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Merrill Lynch Fined $1 Million for Failing to Arbitrate Employee Disputes

The Financial Industry Regulatory Authority (“FINRA”) has fined Merrill Lynch, Pierce, Fenner and Smith, Inc. (“Merrill Lynch”) $1 million for failing to arbitrate disputes regarding employee retention bonuses. FINRA Rule 13200 requires that firms and associated persons arbitrate any disputes that arise out of the business activities of the member, including those related to the collection of monies owed by associated persons who leave the firm.

According to FINRA, after merging with Bank of America in January 2009, Merrill Lynch implemented a bonus program, in the form of forgivable promissory notes, designed to retain high-producing brokers. Merrill Lynch paid approximately $2.8 billion in retention bonuses to more than 5,000 of its associated persons.

FINRA claims that Merrill Lynch purposely structured the notes to circumvent FINRA’s requirement that disputes related to the collection of the unpaid balances of the notes be arbitrated. The notes contained a provision requiring that disputes regarding the notes could be brought only in New York state court, a state that greatly limits the ability of defendants to assert counterclaims. In addition, FINRA asserted that Merrill Lynch made it appear that the bonuses were funded by its non-registered affiliate, allowing it to pursue collection efforts in the name of its affiliate, against brokers who left the firm in New York state court, rather than in FINRA arbitration.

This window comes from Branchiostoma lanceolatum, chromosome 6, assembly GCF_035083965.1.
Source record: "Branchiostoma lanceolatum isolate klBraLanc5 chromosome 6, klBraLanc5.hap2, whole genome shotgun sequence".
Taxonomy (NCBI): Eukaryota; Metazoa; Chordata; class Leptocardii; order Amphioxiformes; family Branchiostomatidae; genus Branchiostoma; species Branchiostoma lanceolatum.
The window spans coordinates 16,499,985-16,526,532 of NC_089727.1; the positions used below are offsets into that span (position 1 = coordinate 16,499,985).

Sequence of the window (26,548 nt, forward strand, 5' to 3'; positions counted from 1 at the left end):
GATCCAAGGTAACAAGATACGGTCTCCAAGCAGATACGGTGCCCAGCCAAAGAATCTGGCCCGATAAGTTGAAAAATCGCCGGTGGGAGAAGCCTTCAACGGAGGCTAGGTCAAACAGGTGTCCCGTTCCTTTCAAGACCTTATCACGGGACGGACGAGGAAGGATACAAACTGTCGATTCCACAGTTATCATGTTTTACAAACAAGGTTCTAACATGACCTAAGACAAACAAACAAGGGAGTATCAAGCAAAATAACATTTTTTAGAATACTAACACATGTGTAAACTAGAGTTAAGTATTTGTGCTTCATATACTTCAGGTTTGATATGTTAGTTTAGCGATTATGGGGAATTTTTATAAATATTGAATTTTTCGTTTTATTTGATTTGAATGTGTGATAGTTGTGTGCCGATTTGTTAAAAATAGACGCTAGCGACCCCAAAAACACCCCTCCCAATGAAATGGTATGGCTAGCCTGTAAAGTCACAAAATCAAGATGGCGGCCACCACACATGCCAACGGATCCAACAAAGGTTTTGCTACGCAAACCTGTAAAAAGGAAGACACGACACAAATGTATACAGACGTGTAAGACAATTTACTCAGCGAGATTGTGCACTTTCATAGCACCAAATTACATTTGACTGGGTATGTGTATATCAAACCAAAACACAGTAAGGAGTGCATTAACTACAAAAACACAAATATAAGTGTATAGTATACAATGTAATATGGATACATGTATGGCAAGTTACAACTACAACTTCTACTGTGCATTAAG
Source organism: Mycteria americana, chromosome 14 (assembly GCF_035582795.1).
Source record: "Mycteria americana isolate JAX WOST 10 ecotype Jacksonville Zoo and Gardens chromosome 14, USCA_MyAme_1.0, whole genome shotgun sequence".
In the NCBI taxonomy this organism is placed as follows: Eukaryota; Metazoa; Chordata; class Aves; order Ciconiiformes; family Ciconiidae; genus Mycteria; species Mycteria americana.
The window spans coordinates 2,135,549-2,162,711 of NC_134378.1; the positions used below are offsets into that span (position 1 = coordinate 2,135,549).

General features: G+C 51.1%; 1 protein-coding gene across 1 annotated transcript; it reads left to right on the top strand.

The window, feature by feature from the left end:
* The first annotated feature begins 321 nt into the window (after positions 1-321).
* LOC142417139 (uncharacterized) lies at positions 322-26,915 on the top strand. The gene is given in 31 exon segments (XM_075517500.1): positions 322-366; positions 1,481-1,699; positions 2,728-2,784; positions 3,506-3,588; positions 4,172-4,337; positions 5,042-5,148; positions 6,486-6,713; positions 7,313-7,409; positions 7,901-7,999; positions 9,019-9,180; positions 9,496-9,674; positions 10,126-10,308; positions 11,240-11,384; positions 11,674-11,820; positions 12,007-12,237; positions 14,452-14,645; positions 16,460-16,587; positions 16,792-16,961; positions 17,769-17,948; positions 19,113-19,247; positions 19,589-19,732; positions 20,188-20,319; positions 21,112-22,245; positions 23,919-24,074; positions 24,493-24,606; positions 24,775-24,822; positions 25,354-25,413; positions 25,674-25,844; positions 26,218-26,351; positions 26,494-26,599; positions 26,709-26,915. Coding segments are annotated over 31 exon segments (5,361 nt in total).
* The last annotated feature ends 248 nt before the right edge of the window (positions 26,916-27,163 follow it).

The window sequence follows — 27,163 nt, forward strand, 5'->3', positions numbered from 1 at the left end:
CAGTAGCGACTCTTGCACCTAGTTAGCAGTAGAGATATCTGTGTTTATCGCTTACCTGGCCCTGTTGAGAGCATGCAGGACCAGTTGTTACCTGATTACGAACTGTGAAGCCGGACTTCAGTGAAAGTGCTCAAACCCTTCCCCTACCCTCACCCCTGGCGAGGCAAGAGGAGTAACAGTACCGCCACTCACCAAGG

According to FINRA, in late 2009 when Merrill Lynch filed more than 90 New York state court actions against its former associated persons in proceedings to collect monies due under the notes, it violating the FINRA rules requiring arbitration of employment matters.

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